Oddbird (2021)

by Derek Desierto
ASIN/ISBN: 9781250765314
Publication: May 25, 2021

Oddbird_page

Desierto is the illustrator of multiple books but Oddbird is his debut. The story follows a bird who isn’t like the rest of the other birds, who just wants to swim in the pool. Because he is different, not nearly as colorful as the other birds are, he is singled out. He finds a way to blend himself in with them, but ultimately finds that just being himself is best.

The book highlights being unique and accepting yourself the way you are even if other’s won’t necessarily do so at first. Apart from the positive storyline, the simple illustrations and the vibrant colors are some of the most memorable things about the book. I enjoyed the book. The nieces and I will be drawing some of our own birds after they finish with their online classes.

I had a chance to participate in a virtual meet with the author, and it was a complete joy to hear him speak about the book and the thought went into creating the different birds. He mentioned wanting to create birds that were simple enough for children to draw, and I appreciate that he took that into consideration. Not only does Oddbird offer a compelling story of being true to yourself, it also gives children an opportunity to create their own unique bird–any shape and any size, all sorts of colors and even different types of eyes. I’ll stop while I’m ahead, otherwise I might continue to rhyme.

Heart & Seoul (2021)

by Jen Frederick
ASN/ISBN: 9780593100141
Publication: May 25, 2021
Series: Seoul Series #1

**I received a copy of the book from the author and publisher through NetGalley. I voluntarily read and reviewed it. All opinions are my own.**

Growing up and wishing she looked like those around her, Korean adoptee Hara Wilson is very much removed from her Korean culture despite her mother Ellen often trying to engage her with it when she was younger. After the death of her adoptive father, she surprises even herself when she decides she wants to visit Korea. On the search for her biological parents, Hara also finds an unexpected romance along with messier than expected familial ties.

I like Frederick’s novels for tugging at my emotions and for the most part, the book does this. The beginning especially struck a chord with me as Hara related her relationship with her adoptive father and lacking a sense of belonging in a place she says likely “doubled the Asian population when her mom adopted her.” I cannot identify with Hara’s experience as an adoptee, I can only try to understand her story and this ended up often being through the lenses of being perceived as “other” while growing up Asian in a predominantly white community. In some ways, I could empathize with wishing to look more like those around her and pushing aside her culture. This aspect of the book was particularly well done, making the impetus for Hara’s trip to Korea a believable one when her search for identity is a greater pull than she realizes.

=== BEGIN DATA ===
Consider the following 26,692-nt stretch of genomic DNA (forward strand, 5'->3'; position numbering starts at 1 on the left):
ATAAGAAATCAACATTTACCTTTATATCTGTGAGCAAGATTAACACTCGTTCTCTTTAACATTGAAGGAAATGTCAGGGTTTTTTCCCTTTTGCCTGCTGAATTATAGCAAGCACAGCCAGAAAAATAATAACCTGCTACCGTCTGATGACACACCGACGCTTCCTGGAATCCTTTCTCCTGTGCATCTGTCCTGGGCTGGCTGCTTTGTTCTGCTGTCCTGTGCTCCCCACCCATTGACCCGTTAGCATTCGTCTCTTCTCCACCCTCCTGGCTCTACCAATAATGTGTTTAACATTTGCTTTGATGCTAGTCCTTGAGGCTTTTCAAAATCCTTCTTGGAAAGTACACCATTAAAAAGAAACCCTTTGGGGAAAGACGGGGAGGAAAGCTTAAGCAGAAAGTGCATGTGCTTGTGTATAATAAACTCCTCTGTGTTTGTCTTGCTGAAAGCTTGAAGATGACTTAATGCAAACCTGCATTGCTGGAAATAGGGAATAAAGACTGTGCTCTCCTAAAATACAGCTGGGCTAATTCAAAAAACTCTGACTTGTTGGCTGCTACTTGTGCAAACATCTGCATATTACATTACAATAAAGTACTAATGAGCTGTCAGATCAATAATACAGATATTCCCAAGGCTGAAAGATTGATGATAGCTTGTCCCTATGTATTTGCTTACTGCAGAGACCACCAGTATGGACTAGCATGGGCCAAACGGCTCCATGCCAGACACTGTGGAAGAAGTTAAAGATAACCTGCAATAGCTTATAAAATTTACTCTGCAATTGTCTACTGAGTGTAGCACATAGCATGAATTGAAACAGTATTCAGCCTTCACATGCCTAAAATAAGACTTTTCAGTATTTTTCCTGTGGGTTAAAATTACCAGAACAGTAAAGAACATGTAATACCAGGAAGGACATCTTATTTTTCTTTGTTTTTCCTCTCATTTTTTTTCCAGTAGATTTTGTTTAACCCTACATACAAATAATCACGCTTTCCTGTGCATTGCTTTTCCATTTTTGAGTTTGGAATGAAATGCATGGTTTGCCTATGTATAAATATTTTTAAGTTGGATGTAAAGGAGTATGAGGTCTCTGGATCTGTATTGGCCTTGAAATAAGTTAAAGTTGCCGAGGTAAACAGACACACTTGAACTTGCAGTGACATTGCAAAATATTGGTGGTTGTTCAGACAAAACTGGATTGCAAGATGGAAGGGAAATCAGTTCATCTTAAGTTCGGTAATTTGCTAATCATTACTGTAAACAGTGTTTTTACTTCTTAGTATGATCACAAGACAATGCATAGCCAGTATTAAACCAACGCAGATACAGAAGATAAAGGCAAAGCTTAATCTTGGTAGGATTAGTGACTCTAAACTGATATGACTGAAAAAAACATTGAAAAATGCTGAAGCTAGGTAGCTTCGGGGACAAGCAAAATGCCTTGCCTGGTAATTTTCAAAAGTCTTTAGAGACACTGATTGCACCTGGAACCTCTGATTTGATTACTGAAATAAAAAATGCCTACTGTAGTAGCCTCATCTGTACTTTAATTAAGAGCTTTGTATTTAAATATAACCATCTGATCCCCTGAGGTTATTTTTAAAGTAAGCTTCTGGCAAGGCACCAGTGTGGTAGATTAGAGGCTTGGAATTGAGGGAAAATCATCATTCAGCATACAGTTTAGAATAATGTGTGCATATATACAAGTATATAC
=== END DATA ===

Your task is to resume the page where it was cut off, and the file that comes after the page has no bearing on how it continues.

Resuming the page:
Like in her other novels, Frederick gives us a smart and strong protagonist in Hara Wilson. Her introspection throughout the novel displays growth, from being someone who particularly keeps to herself to becoming more vocal about who she is and what she wants. The question of her “Koreanness” was particularly thought provoking, although it left me unsettled at the amount of times her identity was questioned. It was interesting to see the answer evolve and the answer Hara chooses to accept as her own.

The heart and soul (heh…) of the book is Hara’s search for her identity. I wish the book had kept to this theme. Surprisingly, I could have done without the romance subplot–this is coming from someone who loves romance in just about everything. I could have also done without the additional drama that overpowers Hara’s overall journey toward the end of the novel. When the book took a turn for the dramatic and started to feel more like a Korean drama, my interest in it wavered and I enjoyed it less–this is also coming from someone who adores her Korean dramas.

The author’s acknowledgment was especially poignant to me, explaining that this story is just one narrative and not necessarily representative of every adoptee’s story. I hope that when reading this, and other books as well, readers take this into consideration. While there may be overlapping themes, remember that we each also have our own narratives.

Heart & Seoul is a good book, but those expecting a full blown romance might be disappointed as well as those who are expecting more soul searching. On the other hand, readers who like Korean dramas in their books may enjoy Heart & Seoul.

**I was excited to see the mention of Korean drama Signal (2016). It’s one of my favorite Korean dramas. It’s a mash of the movie Frequency and the television series Cold Case. It’s on Netflix but you can also find recaps at Dramabeans. It’s such a good drama and I needed to mention it.**